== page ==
Thanks!

Jason

P.S. It was something in Pinterest originally that I linked over from
 
gardener
Posts: 411
Location: Monticello Florida zone 8a
136
homeschooling hugelkultur monies foraging wofati building wood heat homestead
  • Likes 4
  • Mark post as helpful
  • send pies
    Number of slices to send:
    Optional 'thank-you' note:
  • Quote
  • Report post to moderator
Googled hugelkulture after a forest gardening book mentioned it. Then watched your video.
 
Posts: 53
Location: Western PA
6
urban
  • Likes 5
  • Mark post as helpful
  • send pies
    Number of slices to send:
    Optional 'thank-you' note:
  • Quote
  • Report post to moderator

paul wheaton wrote:I'm trying to be a good site steward and get the word out about this site.   Naturally, some things I try turn out to be really lame.  And other things turn out to be really smart.

How did you find us? 



That’s quite a rabbit hole. It started with the Regenerative Institute’s Facebook ad. I signed up for free classes online with Larry Korn. Those classes led me to Toby Hemingway. I devoured his book and went to YouTube for any additional information I could find. I found a video where you, Paul Wheaton, were giving a speech about the ladder of permaculture and the different levels we are on. There was a lot more to it. I believe it was a conference in California. Been here at Permies ever since. My edible landscape hits the five year mark this spring. I’ve also run into Uncle Mud at Mother Earth News and hope to attend an appropriate technology course when money allows me.
 
pollinator
Posts: 103
Location: Dunham, Quebec (5b)
44
hugelkultur dog forest garden fungi foraging cooking ungarbage
  • Likes 5
  • Mark post as helpful
  • send pies
    Number of slices to send:
    Optional 'thank-you' note:
  • Quote
  • Report post to moderator
Back in 2011, on a whim, my partner and I were adventuring around the west coast - living out of various vehicles. We had decided to try out the Kootenays. Through sheer luck we found a tiny home for rent on Kijiji. It ended up being in a tiny little community off an old highway. The steward of the property had a beautiful mature garden, with a bunch of fruit trees, and free-ranging chickens. She and her partner allowed us to work off part of our rent every month, and introduced me to "permaculture", communal living, and dumpster diving.

I had always been interested in growing vegetables organically, but had really only experimented with container gardening.

During my 6 months there, I went down a rabbit-hole of all things permaculture. I came across Sepp Holzer's Krameterhoff documentary and I was hooked. During this time, and the years that followed, I found myself answering my questions through Permies.com, and soaking in all the wisdom.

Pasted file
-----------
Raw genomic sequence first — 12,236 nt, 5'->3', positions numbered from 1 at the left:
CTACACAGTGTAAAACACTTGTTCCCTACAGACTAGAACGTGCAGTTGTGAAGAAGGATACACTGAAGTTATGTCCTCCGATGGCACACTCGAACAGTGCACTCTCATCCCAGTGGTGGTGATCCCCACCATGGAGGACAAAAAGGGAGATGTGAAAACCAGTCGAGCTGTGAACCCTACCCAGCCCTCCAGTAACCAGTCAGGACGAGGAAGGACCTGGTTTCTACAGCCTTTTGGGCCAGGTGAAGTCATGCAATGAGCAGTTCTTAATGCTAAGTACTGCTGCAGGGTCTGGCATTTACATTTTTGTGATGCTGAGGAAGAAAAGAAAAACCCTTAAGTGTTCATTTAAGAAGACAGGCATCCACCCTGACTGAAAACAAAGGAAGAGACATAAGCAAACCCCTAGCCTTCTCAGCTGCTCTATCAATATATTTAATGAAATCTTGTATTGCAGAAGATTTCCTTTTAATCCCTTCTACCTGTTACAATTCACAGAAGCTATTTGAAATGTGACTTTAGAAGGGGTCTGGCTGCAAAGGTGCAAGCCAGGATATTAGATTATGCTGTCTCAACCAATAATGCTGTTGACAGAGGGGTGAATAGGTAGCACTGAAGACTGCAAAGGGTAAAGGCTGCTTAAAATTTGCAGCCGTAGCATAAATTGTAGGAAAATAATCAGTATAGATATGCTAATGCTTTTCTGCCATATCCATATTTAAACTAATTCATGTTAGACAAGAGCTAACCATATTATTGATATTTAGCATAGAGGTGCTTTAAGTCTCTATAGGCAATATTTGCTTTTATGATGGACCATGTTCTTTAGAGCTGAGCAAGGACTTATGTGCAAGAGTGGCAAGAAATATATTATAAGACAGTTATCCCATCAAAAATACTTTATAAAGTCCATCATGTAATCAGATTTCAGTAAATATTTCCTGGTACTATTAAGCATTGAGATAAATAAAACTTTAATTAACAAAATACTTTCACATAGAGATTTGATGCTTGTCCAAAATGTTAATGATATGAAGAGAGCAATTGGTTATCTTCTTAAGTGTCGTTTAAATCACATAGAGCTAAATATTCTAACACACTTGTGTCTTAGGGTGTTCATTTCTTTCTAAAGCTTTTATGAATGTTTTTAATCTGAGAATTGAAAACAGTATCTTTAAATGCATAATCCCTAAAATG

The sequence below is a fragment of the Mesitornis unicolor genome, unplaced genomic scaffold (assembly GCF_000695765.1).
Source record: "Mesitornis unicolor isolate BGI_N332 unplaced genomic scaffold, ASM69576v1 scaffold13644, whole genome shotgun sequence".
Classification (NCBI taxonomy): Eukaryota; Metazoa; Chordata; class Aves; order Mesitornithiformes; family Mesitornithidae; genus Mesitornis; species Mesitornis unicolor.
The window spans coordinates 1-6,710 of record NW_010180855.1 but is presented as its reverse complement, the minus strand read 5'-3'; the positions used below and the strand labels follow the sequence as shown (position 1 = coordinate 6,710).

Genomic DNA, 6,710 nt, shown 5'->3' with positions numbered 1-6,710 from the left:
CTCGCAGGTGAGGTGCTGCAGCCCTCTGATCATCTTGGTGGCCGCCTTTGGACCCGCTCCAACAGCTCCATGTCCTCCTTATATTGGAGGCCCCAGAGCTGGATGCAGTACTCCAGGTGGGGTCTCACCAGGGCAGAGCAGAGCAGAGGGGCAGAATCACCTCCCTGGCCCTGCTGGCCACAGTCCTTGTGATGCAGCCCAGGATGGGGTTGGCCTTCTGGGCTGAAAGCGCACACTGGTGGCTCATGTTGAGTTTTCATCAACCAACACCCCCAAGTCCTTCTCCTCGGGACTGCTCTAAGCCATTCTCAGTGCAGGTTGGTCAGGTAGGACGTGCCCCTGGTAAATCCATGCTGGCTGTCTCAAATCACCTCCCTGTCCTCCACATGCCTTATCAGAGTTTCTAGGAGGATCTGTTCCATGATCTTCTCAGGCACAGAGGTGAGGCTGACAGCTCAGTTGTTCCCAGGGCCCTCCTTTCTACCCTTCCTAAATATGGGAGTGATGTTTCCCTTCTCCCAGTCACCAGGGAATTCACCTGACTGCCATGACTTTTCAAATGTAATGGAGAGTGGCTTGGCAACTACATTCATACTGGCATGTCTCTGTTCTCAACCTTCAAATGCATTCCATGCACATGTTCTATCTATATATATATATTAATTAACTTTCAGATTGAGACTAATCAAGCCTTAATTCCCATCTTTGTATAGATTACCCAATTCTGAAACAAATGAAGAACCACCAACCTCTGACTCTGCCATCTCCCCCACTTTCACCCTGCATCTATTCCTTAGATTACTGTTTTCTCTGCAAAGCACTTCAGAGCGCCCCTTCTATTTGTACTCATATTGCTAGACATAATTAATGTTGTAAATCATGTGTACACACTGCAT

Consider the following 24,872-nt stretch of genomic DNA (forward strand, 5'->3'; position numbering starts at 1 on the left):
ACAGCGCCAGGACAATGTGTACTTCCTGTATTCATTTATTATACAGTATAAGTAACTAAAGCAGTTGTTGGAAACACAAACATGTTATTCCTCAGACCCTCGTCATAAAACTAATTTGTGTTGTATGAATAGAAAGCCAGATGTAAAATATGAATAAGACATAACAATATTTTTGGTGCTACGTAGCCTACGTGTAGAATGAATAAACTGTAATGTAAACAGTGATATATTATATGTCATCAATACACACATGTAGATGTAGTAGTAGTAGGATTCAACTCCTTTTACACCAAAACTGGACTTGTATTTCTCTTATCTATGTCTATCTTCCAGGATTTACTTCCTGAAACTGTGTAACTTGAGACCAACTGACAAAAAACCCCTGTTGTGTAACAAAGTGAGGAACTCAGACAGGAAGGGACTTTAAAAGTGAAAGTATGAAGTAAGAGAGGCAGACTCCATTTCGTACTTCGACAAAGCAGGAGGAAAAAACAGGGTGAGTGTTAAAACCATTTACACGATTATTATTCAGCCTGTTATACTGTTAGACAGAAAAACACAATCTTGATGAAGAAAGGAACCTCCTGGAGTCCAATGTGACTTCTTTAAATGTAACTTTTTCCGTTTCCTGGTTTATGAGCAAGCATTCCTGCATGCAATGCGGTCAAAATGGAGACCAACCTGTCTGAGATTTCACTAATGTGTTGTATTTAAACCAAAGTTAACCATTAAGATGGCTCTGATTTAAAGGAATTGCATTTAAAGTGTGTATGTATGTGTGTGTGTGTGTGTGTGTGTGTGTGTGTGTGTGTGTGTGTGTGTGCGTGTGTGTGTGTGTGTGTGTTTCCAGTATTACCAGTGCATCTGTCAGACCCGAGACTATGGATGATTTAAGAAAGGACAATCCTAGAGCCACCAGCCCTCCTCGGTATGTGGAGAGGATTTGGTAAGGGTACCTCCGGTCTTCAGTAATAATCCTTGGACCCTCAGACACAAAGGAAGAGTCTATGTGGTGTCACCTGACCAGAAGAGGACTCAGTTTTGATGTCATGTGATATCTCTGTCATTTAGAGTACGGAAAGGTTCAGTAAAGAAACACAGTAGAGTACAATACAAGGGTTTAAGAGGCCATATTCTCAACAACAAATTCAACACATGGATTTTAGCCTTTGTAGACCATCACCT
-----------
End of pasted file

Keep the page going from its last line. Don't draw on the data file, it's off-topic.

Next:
Finally, after several more years of city living, we made the jump and bought our own property. With a need to more practical wisdom I joined Permies, and have been very appreciative of the community y'all have built.
 
pollinator
Posts: 311
Location: 2300' elev., southern oregon
97
forest garden fungi foraging trees food preservation cooking building solar woodworking wood heat homestead
  • Likes 3
  • Mark post as helpful
  • send pies
    Number of slices to send:
    Optional 'thank-you' note:
  • Quote
  • Report post to moderator
google search for "single off the grid" living and came upon this site.
 
gardener
Posts: 5207
Location: Southern Illinois
1350
transportation cat dog fungi trees building writing rocket stoves woodworking
  • Likes 8
  • Mark post as helpful
  • send pies
    Number of slices to send:
    Optional 'thank-you' note:
  • Quote
  • Report post to moderator
This is a great thread.  I first found Permies when I was looking for information about planting comfrey.  Lots of sites told me about the comfrey *plant* but only Permies had detailed information about growing and working with comfrey.  I came back later looking for information on decomposing a pile of wood chips and once again, the deep, detailed content brought and kept me back.

I have occasionally repeated my original query regarding comfrey thinking surely there is another site with detailed information about how to plant it.  But again, it is Permies that rises to the top.  Permies is a great place for many reasons but chief among them is the level of detailed knowledge one can find here.

Eric
 
Posts: 3
1
  • Likes 3
  • Mark post as helpful
  • send pies